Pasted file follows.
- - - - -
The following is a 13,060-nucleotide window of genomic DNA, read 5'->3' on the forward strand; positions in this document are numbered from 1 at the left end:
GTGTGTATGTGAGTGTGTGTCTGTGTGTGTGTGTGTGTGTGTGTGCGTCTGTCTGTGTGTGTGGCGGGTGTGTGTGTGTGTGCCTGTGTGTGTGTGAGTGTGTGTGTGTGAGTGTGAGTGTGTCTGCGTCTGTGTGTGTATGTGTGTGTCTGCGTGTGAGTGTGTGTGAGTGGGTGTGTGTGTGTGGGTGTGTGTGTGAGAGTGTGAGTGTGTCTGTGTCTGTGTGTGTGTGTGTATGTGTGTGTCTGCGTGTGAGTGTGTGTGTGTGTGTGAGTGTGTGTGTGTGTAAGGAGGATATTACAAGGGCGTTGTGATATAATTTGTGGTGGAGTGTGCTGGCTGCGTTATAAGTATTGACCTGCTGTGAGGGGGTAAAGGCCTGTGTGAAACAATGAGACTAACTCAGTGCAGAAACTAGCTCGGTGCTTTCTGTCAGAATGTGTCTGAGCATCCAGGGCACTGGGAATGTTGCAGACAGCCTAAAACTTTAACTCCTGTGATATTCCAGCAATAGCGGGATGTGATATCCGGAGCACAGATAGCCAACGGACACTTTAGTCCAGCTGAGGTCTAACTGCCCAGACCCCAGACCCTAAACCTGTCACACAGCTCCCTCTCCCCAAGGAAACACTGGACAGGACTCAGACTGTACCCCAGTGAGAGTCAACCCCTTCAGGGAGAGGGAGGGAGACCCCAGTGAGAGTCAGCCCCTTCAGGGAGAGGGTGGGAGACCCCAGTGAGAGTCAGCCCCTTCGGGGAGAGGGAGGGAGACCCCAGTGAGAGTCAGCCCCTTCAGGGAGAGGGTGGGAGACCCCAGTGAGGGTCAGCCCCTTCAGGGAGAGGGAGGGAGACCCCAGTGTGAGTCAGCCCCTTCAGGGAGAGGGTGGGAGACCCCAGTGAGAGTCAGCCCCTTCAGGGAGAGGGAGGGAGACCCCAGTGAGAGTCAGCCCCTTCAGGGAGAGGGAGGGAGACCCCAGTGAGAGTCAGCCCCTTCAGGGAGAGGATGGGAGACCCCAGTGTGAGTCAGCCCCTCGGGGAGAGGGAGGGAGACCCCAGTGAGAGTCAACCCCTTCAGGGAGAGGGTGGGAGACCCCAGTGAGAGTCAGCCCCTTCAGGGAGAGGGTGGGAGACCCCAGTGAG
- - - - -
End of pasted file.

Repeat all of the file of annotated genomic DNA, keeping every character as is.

The following is a 13,060-nucleotide window of genomic DNA, read 5'->3' on the forward strand; positions in this document are numbered from 1 at the left end:
GTGTGTATGTGAGTGTGTGTCTGTGTGTGTGTGTGTGTGTGTGTGCGTCTGTCTGTGTGTGTGGCGGGTGTGTGTGTGTGTGCCTGTGTGTGTGTGAGTGTGTGTGTGTGAGTGTGAGTGTGTCTGCGTCTGTGTGTGTATGTGTGTGTCTGCGTGTGAGTGTGTGTGAGTGGGTGTGTGTGTGTGGGTGTGTGTGTGAGAGTGTGAGTGTGTCTGTGTCTGTGTGTGTGTGTGTATGTGTGTGTCTGCGTGTGAGTGTGTGTGTGTGTGTGAGTGTGTGTGTGTGTAAGGAGGATATTACAAGGGCGTTGTGATATAATTTGTGGTGGAGTGTGCTGGCTGCGTTATAAGTATTGACCTGCTGTGAGGGGGTAAAGGCCTGTGTGAAACAATGAGACTAACTCAGTGCAGAAACTAGCTCGGTGCTTTCTGTCAGAATGTGTCTGAGCATCCAGGGCACTGGGAATGTTGCAGACAGCCTAAAACTTTAACTCCTGTGATATTCCAGCAATAGCGGGATGTGATATCCGGAGCACAGATAGCCAACGGACACTTTAGTCCAGCTGAGGTCTAACTGCCCAGACCCCAGACCCTAAACCTGTCACACAGCTCCCTCTCCCCAAGGAAACACTGGACAGGACTCAGACTGTACCCCAGTGAGAGTCAACCCCTTCAGGGAGAGGGAGGGAGACCCCAGTGAGAGTCAGCCCCTTCAGGGAGAGGGTGGGAGACCCCAGTGAGAGTCAGCCCCTTCGGGGAGAGGGAGGGAGACCCCAGTGAGAGTCAGCCCCTTCAGGGAGAGGGTGGGAGACCCCAGTGAGGGTCAGCCCCTTCAGGGAGAGGGAGGGAGACCCCAGTGTGAGTCAGCCCCTTCAGGGAGAGGGTGGGAGACCCCAGTGAGAGTCAGCCCCTTCAGGGAGAGGGAGGGAGACCCCAGTGAGAGTCAGCCCCTTCAGGGAGAGGGAGGGAGACCCCAGTGAGAGTCAGCCCCTTCAGGGAGAGGATGGGAGACCCCAGTGTGAGTCAGCCCCTCGGGGAGAGGGAGGGAGACCCCAGTGAGAGTCAACCCCTTCAGGGAGAGGGTGGGAGACCCCAGTGAGAGTCAGCCCCTTCAGGGAGAGGGTGGGAGACCCCAGTGAG